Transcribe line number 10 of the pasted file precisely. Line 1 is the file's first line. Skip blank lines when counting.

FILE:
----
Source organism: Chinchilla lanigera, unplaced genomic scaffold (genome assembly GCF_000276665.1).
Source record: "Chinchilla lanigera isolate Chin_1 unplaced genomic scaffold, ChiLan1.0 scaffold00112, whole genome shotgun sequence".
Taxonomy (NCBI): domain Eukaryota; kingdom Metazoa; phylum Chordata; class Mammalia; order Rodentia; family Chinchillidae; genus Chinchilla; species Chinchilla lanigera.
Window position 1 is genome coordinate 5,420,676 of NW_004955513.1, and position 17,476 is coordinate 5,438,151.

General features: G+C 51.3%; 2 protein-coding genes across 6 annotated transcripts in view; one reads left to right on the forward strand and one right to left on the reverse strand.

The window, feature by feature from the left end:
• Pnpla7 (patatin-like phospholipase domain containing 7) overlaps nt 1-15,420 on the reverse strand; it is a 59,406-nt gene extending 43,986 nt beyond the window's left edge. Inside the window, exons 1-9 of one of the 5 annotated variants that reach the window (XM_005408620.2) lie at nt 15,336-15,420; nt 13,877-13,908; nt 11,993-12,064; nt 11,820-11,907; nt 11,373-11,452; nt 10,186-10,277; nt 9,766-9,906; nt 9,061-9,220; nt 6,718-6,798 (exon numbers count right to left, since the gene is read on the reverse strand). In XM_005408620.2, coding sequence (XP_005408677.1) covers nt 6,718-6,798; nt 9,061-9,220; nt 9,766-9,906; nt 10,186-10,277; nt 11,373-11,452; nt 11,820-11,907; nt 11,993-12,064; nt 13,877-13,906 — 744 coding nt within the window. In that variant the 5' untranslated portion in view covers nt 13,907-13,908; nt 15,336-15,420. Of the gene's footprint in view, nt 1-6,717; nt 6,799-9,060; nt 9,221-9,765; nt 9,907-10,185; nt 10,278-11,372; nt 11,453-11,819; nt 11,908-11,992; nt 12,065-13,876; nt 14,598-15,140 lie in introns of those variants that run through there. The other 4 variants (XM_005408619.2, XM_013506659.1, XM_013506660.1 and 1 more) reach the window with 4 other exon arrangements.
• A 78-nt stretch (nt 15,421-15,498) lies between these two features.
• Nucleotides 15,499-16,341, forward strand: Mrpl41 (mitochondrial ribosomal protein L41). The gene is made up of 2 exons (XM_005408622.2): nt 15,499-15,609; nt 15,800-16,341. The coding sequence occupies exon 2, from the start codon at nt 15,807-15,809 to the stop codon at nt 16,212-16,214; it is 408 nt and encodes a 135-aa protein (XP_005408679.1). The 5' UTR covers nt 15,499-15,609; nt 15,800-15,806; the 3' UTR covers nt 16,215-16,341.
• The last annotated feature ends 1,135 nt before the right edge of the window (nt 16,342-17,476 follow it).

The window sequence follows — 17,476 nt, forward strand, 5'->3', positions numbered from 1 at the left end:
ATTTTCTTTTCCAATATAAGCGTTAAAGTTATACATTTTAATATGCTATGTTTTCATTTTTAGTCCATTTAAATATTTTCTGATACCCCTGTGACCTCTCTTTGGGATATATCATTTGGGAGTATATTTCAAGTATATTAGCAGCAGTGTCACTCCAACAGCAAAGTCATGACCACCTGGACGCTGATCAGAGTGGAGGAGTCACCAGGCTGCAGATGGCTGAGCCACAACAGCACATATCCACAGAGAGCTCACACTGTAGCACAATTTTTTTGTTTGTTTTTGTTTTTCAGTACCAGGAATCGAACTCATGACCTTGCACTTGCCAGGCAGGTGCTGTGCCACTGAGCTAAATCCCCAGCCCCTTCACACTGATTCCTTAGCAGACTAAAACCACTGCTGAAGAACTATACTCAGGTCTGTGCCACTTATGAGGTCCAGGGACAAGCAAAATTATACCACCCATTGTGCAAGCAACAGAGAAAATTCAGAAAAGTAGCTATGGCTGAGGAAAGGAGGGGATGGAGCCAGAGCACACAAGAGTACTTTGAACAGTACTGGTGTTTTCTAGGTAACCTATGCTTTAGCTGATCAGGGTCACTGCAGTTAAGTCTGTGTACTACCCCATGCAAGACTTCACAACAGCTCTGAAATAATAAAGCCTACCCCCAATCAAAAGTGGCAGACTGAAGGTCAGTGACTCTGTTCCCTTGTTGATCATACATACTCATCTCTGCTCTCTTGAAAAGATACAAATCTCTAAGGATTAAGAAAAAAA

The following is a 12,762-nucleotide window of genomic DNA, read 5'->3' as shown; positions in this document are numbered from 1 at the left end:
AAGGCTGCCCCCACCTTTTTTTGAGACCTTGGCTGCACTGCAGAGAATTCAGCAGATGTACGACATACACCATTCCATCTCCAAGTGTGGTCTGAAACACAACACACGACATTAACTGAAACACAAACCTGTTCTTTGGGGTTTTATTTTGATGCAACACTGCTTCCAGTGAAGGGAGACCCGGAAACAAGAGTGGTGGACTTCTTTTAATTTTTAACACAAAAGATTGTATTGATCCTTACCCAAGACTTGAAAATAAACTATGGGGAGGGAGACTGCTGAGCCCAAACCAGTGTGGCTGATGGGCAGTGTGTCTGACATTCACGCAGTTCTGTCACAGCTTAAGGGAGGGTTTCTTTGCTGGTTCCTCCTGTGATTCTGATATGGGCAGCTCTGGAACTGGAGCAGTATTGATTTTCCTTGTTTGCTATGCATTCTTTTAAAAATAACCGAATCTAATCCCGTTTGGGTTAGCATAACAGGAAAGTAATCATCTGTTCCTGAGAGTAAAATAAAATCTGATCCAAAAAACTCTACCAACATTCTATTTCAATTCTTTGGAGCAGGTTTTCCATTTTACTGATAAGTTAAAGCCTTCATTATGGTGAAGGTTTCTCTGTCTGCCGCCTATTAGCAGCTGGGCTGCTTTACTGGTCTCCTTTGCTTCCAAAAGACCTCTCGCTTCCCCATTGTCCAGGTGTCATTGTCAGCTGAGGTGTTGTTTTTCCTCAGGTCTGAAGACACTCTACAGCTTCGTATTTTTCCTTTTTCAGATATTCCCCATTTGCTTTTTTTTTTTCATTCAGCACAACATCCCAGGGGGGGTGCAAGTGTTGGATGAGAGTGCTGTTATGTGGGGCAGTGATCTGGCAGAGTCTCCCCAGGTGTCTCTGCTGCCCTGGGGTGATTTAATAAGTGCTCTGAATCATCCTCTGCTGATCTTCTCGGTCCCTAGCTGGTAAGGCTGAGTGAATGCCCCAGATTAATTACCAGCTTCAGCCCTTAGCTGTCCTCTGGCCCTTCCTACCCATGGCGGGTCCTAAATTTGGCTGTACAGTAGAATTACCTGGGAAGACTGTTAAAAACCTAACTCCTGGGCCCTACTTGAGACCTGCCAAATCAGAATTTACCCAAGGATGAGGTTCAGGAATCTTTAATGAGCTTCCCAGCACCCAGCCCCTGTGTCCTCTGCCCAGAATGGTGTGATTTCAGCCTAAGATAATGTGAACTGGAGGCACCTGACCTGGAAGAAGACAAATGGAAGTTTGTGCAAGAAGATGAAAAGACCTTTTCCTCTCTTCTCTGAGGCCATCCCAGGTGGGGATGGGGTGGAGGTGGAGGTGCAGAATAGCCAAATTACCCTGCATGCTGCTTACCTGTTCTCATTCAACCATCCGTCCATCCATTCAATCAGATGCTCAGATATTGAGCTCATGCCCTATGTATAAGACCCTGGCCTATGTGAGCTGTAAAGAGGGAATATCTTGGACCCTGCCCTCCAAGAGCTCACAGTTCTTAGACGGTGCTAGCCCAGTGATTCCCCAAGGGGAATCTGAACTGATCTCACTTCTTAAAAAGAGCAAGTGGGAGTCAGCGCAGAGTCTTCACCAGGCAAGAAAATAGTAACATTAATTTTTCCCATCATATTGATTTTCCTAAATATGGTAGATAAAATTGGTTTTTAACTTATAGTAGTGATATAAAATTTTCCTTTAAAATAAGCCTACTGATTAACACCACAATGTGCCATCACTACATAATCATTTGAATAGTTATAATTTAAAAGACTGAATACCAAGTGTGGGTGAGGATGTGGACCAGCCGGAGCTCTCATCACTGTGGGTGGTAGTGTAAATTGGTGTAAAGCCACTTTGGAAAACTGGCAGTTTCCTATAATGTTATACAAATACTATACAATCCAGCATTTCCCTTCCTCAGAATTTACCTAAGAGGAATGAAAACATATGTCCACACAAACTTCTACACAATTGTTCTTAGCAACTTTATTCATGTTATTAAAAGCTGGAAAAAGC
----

• The last annotated feature ends 1,135 nt before the right edge of the window (nt 16,342-17,476 follow it).